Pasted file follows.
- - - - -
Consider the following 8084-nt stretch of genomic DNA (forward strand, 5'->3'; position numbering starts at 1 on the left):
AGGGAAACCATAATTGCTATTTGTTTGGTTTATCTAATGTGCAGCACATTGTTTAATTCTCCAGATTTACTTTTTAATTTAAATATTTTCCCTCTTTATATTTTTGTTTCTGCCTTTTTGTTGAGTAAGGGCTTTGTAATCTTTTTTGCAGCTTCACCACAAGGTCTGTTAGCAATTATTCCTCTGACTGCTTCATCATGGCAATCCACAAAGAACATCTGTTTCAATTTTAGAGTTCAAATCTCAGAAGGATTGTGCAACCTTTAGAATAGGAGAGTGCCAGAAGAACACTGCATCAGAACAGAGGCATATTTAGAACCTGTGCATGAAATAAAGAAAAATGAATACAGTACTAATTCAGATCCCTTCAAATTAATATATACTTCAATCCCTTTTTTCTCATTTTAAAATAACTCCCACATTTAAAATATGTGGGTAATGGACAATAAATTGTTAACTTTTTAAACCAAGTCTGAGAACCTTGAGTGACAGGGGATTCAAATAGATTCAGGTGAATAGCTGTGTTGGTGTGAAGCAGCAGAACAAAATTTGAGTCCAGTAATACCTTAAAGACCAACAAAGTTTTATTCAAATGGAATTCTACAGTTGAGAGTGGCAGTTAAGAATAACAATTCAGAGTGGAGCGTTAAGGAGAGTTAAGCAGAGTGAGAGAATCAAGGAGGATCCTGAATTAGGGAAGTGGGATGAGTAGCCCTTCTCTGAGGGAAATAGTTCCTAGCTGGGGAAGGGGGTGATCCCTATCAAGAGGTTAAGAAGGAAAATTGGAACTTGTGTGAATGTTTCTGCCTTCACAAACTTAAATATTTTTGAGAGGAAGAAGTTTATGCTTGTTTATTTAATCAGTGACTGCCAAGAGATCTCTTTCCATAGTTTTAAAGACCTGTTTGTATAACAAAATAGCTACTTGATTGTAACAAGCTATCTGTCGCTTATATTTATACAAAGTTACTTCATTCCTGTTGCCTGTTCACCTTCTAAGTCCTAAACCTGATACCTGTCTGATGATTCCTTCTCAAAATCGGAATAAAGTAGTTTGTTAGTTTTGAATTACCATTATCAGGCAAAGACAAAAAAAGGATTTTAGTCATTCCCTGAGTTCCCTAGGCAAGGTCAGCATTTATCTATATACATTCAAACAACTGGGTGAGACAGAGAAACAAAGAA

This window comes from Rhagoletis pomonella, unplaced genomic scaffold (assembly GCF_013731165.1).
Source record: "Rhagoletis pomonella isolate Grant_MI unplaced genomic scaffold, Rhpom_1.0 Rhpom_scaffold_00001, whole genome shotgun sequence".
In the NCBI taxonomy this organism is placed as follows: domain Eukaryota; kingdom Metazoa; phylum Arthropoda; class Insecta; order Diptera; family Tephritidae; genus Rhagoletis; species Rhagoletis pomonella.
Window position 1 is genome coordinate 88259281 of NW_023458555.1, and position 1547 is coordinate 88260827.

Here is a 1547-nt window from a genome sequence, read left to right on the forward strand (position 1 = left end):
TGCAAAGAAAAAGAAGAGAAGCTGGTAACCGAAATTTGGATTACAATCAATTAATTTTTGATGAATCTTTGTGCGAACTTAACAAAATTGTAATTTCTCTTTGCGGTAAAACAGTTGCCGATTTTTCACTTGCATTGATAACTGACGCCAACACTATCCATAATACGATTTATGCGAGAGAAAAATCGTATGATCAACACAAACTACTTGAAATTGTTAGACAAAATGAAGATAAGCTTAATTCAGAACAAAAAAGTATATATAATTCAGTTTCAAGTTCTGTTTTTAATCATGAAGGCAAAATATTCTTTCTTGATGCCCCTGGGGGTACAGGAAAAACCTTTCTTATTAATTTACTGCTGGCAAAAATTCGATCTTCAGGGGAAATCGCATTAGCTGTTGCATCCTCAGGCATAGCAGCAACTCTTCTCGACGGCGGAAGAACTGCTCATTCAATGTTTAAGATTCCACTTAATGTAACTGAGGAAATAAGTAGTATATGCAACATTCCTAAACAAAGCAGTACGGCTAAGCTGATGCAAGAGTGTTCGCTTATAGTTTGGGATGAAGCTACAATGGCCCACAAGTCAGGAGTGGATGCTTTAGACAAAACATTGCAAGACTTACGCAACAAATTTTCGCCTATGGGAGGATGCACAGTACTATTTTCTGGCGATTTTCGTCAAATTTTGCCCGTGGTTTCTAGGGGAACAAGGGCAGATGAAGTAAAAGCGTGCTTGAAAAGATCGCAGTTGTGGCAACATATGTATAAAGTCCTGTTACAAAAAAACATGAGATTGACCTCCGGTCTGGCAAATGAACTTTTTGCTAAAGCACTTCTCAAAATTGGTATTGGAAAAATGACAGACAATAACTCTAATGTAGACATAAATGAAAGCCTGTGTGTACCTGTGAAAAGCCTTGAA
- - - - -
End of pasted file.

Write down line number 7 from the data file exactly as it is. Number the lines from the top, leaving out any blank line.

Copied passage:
Here is a 1547-nt window from a genome sequence, read left to right on the forward strand (position 1 = left end):